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Comment: Re:What kind of statement is this (Score 1) 83

by Hartree (#48625377) Attached to: Over 9,000 PCs In Australia Infected By TorrentLocker Ransomware

"How can you even say that."

It's been my observation over years of dealing with them.

  Most people who use computers aren't the Slashdot crowd. They "kinda, sorta" know enough to be able to check their email, surf the web, or play some games.

Usually when they have a failure from malware, they've been infected (perhaps with other things as well) for some time. If they can even find the original system restore disk, they're way ahead of the game.

They get Cousin Jimmy (or one of their kids), cause he's good with computers, to clean up or reinstall their computer. Usually leaving many of the same holes that got them zapped in the first place.

Or, they get some computer store to deal with it. They just gripe about losing some stuff, but it was a game they liked and can no longer find, or an email from momma before she died, etc. not something life and death. They may start copying some things to a thumb drive, if you're lucky.

So many times I've asked "When was your last backup?" and get a vacant stare even from people with PhDs at the university I work at. Let alone the everyday person on the street who has a computer at home.

Comment: Backups solve much of the problem: (Score 4, Insightful) 83

by Hartree (#48623297) Attached to: Over 9,000 PCs In Australia Infected By TorrentLocker Ransomware

As computer files become more valuable to ordinary people (rather than just IT geeks and businesses), backup plans become more important.

Most general users don't do this, but as the data becomes more damaging if it's lost, encrypted or maliciously destroyed, they may need some sort of solution.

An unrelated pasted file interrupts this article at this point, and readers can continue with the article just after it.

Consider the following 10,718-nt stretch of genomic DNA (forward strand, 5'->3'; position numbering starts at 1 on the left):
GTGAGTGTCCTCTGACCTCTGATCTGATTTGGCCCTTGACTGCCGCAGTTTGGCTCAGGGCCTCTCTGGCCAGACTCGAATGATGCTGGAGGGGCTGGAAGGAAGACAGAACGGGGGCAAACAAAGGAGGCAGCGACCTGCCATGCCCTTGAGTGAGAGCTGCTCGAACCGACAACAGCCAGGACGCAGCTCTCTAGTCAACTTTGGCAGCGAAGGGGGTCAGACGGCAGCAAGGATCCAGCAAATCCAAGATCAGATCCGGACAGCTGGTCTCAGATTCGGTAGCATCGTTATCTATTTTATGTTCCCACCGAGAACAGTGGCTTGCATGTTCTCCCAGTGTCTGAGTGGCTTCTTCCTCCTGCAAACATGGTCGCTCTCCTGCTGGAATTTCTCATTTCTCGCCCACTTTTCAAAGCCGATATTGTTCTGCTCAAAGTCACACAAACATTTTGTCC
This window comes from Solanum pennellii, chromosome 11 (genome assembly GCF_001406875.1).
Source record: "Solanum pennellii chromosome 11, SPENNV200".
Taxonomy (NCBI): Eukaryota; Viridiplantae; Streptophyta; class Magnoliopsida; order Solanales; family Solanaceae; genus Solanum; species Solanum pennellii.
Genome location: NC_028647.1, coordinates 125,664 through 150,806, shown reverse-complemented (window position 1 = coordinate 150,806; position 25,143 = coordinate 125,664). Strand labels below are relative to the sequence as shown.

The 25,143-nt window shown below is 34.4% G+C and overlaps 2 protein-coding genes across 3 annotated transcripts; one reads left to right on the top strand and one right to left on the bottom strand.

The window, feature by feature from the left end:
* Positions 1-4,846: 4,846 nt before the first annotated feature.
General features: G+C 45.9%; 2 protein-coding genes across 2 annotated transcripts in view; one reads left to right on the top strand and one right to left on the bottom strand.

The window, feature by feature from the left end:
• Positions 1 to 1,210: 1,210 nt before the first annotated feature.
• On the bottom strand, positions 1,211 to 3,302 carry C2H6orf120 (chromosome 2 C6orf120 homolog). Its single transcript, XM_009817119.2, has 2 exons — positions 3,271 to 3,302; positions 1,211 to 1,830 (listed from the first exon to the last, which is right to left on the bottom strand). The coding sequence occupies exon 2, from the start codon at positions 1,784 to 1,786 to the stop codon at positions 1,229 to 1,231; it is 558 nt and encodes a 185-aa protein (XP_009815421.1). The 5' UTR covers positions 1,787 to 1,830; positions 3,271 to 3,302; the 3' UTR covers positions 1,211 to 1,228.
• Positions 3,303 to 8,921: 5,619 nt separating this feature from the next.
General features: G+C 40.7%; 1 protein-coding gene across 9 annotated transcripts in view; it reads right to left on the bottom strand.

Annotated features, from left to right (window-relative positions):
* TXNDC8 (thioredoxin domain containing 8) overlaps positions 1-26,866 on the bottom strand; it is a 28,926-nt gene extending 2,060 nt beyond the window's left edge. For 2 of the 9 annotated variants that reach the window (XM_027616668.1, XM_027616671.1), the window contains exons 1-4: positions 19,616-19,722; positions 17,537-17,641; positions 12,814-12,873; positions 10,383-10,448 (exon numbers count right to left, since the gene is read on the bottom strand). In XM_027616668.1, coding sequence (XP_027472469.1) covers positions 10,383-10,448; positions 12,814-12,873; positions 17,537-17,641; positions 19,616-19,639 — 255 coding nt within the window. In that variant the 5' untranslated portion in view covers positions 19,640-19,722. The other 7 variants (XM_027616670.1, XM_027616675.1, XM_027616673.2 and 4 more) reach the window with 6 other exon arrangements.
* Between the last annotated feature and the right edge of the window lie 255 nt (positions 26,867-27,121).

Even a pretty sophisticated ransom-ware would have a hard time if you take an occasional backup and check it by restoring/reading the file on another machine.

Comment: The real damage? (Score 1) 586

by Hartree (#48623235) Attached to: Top Five Theaters Won't Show "The Interview" Sony Cancels Release

I have this sneaking suspicion that the real damage that could be done to Sony is if the group that broke in got into the internal financial data rather than what gets reported.

Word has long been that the accounting practices of Hollywood and the music industry make Enron look pretty tame. And Sony is into both.

Imagine how many lawyers/accountants would be going over any financial records that get released. There are lots of actors and musicians that have felt they got shafted with what they were paid versus what they were actually owed.

+ - MIT removes online lectures by Walter Lewin due to sexual harassment accusations->

Submitted by Anonymous Coward
An anonymous reader writes "The physics online lectures and courses of Prof. Walter Lewin (http://en.wikipedia.org/wiki/Walter_Lewin_Lectures_on_Physics) are extremely popular in YouTube, and have been discussed several times in Slashdot.

Due to recent accusations of online sexual harassment against Prof. Lewin (who retired from MIT in 2008), MIT has decided to remove all lectures and courses (https://newsoffice.mit.edu/2014/lewin-courses-removed-1208)."

Link to Original Source

Comment: Re:Finally! (Score 1) 59

by Hartree (#48495519) Attached to: Test Flight For NASA's Orion Capsule Slated for December 4

So... The two of you are in agreement that we're completely fucked unless we follow your path.

However, you seem to disagree strongly about what that path is, save that yours is the "right" one.

Here are two cricket bats. Beat on each other until one of you is unconscious or you reach a consensus.

The rest of us will continue blundering our way to the future while you have it out. Hopefully, by then the answer won't matter anyway.

Comment: Re:We've been doing it for a long time (Score 1) 367

"why would some intentional geoengineering be so bad?"

If it fails, not much.

But if it works, and global warming is controlled, it would undercut the best fundraising, societal engineering and lobbying arguments many organizations have.

Example: It'd remove a massive issue for the Democrats and Republicans to argue about and scare voters with.

Repeat that with both environmental and conservative organizations losing that issue, and you have a worse crisis for them than just the prospect of getting cooked by rising temperatures. ;)

Comment: The Rare and Dangerous Metal Gallium? (Score 1) 260

You mean, like is combined with arsenic (a deadly poison) to use for all sorts of evil things like LEDs and high speed transistors for things like cell phones?

And you can combine it with that nitrogen stuff that is part of so many explosives. And use it for (wait for it) even brighter LEDs!

Wow. That's some real exotic stuff there. Certainly wouldn't want any of that in the world.

Yeah, this is the sort of BS I'd expect out of The Bulletin of the Atomic Scientists. It's sad they've figured out that submitting everything to Slashdot is a way to shovel their message.

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